CVE-2022-3602: OpenSSL Remote Code Execution Vulnerability
OpenSSL announced on Tuesday a patch of a high-severity vulnerability. The flaw tracked as CVE-2022-3602, was reported to the OpenSSL Project by Polar Bear. Another bug tracked as CVE-2022-3786 is a denial of service flaw and was found by Viktor Dukhovni.
The issue affects versions 3.0.0 through 3.0.6 which was released on October 11, 2022. OpenSSL version 1.x is not affected by this vulnerability, so older operating systems and devices are safe. For example, RHEL 8 and below versions are based on OpenSSL version 1.x, which is not affected by this security issue but CVE-2022-3602 impacts Red Hat Enterprise Linux (RHEL) version 9. You can view a list of all known vulnerable and non-vulnerable software here.
“The bugs were introduced as part of punycode decoding functionality (currently only used for processing email address name constraints in X.509 certificates). This code was first introduced in OpenSSL 3.0.0. OpenSSL 1.0.2, 1.1.1 and other earlier versions are not affected,” read the OpenSSL blog.
This time, the OpenSSL Project Team also release OpenSSL version 1.1.1s as a bug-fix release.
OpenSSL is an open-source library that is the most widely used in applications for secure data transfers. Websites use it to enable Secure Sockets Layer (SSL) or Transport Layer Security (TLS) encryption.
CVE-2022-3602 was caused by improper bounds checking during X.509 certificate verification. By using a specially-crafted email address, a remote attacker could overflow a buffer and execute arbitrary code or cause the application to crash.
“An attacker can craft a malicious email address to overflow four attacker-controlled bytes on the stack. This buffer overflow could result in a crash (causing a denial of service) or potentially remote code execution depending on stack layout for any given platform/compiler,” the OpenSSL Project explained in its changelog version 3.0.7.
CVE-2022-3786 was caused by a stack-based buffer overflow during X.509 certificate verification. By using a specially-crafted email address in a certificate to“overflow an arbitrary number of bytes containing the `.` character (decimal 46) on the stack.”, a remote attacker could exploit this vulnerability to cause a TLS client to crash, which results in a denial of service condition.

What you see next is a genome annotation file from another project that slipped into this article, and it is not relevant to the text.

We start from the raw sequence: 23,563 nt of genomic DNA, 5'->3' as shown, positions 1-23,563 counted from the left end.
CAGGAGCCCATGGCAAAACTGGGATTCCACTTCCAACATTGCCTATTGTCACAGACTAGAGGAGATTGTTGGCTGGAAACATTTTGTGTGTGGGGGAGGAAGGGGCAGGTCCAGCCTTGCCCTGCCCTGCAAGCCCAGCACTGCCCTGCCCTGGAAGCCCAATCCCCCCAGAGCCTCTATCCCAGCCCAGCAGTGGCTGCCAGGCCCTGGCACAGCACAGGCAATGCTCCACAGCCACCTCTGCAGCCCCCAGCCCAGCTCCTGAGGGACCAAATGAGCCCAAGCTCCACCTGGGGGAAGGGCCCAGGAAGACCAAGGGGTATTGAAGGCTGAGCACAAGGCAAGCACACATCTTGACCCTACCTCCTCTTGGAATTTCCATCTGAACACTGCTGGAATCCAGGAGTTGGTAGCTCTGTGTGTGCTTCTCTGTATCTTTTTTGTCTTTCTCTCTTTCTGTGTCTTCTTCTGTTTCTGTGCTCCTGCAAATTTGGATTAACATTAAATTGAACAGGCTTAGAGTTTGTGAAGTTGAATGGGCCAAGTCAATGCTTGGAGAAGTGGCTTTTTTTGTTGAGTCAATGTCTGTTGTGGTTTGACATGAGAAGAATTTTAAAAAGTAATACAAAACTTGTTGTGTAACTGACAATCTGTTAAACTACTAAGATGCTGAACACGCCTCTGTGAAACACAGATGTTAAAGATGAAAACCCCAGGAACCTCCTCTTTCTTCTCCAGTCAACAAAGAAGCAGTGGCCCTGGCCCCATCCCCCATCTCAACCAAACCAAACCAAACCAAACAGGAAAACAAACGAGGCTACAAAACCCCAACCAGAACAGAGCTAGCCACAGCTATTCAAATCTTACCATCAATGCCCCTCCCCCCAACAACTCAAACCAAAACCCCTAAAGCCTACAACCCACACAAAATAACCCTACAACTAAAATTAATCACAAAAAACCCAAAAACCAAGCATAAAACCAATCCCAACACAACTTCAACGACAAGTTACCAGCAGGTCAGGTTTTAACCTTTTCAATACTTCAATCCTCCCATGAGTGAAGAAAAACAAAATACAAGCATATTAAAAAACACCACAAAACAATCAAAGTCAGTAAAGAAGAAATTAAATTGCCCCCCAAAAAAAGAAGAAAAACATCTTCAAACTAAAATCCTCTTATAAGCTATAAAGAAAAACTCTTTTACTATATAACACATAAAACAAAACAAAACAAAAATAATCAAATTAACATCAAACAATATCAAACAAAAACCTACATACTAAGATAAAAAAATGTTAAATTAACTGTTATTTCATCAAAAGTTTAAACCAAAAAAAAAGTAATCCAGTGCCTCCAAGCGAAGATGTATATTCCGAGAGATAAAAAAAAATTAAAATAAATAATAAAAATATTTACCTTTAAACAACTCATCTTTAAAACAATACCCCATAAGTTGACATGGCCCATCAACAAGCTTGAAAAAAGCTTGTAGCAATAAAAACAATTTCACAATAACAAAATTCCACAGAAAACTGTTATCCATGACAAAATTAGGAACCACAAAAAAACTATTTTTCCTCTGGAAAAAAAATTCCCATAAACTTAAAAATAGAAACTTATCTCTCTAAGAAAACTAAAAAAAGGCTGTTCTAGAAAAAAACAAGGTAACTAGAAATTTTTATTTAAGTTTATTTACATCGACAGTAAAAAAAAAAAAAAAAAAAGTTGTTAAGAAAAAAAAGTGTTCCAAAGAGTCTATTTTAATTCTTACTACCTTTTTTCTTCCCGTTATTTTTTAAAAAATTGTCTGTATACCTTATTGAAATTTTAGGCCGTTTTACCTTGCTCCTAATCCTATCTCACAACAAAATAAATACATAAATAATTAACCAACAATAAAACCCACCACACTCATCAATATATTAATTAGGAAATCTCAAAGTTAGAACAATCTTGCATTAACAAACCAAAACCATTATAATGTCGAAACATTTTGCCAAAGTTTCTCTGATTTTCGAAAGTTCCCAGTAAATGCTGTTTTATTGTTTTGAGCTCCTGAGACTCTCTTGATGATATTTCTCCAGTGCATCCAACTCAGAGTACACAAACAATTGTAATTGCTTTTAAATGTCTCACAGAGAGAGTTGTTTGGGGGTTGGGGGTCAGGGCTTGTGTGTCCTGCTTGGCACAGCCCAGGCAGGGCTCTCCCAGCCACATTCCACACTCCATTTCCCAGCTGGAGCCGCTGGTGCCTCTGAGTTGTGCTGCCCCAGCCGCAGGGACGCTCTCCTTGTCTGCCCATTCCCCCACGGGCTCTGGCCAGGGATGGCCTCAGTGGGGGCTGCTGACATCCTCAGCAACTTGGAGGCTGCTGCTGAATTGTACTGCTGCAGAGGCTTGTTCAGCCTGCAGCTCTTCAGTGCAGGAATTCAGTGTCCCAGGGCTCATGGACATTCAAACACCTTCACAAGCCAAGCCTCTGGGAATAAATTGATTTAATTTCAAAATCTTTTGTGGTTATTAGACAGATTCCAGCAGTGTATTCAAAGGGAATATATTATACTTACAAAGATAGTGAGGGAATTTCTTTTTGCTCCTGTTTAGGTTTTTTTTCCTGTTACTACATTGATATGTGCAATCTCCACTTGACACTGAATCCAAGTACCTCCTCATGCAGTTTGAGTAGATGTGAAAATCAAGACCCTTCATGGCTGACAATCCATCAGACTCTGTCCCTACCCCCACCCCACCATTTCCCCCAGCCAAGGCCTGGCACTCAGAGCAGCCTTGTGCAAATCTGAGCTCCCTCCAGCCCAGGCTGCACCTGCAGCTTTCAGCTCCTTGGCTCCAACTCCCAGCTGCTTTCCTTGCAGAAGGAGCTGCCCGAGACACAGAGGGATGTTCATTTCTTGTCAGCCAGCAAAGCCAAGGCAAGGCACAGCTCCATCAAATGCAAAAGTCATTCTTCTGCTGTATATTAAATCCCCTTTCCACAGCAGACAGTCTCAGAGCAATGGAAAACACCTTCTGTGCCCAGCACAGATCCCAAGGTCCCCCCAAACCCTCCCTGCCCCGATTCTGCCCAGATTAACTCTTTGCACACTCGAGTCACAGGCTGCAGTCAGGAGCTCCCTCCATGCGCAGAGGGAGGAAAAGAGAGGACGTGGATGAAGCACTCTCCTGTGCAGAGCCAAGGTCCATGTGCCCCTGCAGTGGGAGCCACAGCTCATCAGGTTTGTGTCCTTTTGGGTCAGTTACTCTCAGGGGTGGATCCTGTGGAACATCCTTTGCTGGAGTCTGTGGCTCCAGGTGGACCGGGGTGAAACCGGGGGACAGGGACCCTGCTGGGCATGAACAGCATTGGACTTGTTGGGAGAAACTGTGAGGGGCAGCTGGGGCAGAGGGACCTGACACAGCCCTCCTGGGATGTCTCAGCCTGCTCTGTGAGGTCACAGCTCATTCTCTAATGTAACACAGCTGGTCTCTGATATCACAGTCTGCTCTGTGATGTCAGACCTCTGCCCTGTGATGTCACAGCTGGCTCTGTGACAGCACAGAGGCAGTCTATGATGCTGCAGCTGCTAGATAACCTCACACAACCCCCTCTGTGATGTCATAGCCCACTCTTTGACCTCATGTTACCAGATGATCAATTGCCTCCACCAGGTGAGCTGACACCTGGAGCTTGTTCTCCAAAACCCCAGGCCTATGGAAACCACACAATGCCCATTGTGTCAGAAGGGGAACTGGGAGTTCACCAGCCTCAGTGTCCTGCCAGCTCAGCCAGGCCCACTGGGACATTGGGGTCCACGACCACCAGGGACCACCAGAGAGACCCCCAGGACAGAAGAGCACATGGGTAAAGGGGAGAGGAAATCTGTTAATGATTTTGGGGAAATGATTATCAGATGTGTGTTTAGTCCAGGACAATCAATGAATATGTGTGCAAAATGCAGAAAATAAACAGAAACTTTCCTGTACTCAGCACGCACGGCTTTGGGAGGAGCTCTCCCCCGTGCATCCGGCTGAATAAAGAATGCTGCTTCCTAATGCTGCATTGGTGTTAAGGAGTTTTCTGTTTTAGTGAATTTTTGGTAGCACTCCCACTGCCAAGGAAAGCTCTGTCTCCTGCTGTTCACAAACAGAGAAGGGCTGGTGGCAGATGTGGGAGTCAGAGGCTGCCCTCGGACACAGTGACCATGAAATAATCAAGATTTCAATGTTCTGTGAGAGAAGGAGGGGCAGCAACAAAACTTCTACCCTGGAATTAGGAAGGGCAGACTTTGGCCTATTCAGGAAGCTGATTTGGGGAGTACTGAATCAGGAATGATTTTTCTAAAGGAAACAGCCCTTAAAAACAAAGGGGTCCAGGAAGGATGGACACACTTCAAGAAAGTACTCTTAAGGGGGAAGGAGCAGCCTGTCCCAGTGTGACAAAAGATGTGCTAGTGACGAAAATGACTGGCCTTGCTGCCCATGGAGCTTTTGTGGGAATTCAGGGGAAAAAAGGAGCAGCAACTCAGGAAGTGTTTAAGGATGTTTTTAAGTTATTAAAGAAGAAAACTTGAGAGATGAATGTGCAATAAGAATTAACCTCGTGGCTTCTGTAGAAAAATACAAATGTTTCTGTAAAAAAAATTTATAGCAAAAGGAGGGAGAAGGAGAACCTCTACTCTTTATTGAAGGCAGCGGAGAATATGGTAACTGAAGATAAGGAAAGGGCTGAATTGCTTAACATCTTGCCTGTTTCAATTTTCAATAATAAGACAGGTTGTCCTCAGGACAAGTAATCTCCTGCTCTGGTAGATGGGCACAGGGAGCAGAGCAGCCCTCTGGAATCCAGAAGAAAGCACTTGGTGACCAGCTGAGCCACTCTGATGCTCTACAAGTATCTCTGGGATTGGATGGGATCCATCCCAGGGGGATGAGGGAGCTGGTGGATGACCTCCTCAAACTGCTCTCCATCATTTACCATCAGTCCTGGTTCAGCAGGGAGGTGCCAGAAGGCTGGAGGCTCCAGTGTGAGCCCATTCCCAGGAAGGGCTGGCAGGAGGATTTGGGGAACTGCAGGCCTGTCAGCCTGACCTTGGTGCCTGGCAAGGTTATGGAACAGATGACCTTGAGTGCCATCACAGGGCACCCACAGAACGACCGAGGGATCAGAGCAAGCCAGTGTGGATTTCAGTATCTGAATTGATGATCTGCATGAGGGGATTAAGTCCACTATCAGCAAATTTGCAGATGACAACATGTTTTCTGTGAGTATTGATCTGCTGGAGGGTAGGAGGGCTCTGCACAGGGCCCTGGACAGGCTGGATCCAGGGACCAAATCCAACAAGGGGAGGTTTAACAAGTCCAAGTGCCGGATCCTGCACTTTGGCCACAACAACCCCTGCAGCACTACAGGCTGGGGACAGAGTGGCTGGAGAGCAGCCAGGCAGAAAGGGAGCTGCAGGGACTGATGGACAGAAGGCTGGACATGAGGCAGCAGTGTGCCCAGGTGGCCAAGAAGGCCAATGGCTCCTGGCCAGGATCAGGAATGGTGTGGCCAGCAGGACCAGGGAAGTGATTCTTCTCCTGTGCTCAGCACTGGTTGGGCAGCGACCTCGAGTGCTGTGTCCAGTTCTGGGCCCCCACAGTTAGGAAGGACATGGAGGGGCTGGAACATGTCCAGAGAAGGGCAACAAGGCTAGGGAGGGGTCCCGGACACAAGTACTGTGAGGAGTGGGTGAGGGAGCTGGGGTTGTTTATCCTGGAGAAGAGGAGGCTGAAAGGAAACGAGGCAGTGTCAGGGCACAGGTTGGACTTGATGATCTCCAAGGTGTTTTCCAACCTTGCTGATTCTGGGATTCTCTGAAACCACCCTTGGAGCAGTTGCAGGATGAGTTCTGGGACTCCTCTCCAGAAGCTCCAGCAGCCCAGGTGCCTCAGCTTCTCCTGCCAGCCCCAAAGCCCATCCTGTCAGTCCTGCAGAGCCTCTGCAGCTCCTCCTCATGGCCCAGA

To do it worse, “In a TLS client, this can be triggered by connecting to a malicious server. In a TLS server, this can be triggered if the server requests client authentication and a malicious client connects.”
According to Censys statistics, as of October 30th, 2022, 1,793,111 unique hosts have one or more services broadcasting that they use OpenSSL. Of those, only 7,062 (0.4%) hosts run a version greater than or equal to version 3.0.0. The most deployed version of OpenSSL within the vulnerable range is 3.0.1, with 3,567 unique IP hosts, and version 3.0.5, with 2,759 hosts.
The OpenSSL team has not detected any incident of the exploitation of one of these vulnerabilities in the wild. Due to OpenSSL being so widely used, the potential magnitude of this vulnerability could have major implications for organizations spanning all sizes and industries, hence the urgency to patch and update systems.
How to install OpenSSL 3.0.7
Unix / Linux / macOS:
$ wget https://github.com/openssl/openssl/archive/refs/tags/openssl-3.0.7.tar.gz
$ tar -zxf openssl-3.0.7.tar.gz
$ rm openssl-3.0.7.tar.gz
$ cd openssl-3.0.7
$ make test
$ make install
Now you can check your own system by running the shell command:
$ openssl version
You download the OpenSSL source code here. If you are using Visual Studio, open a Developer Command Prompt and issue the following commands to build OpenSSL.
$ nmake test
$ nmake install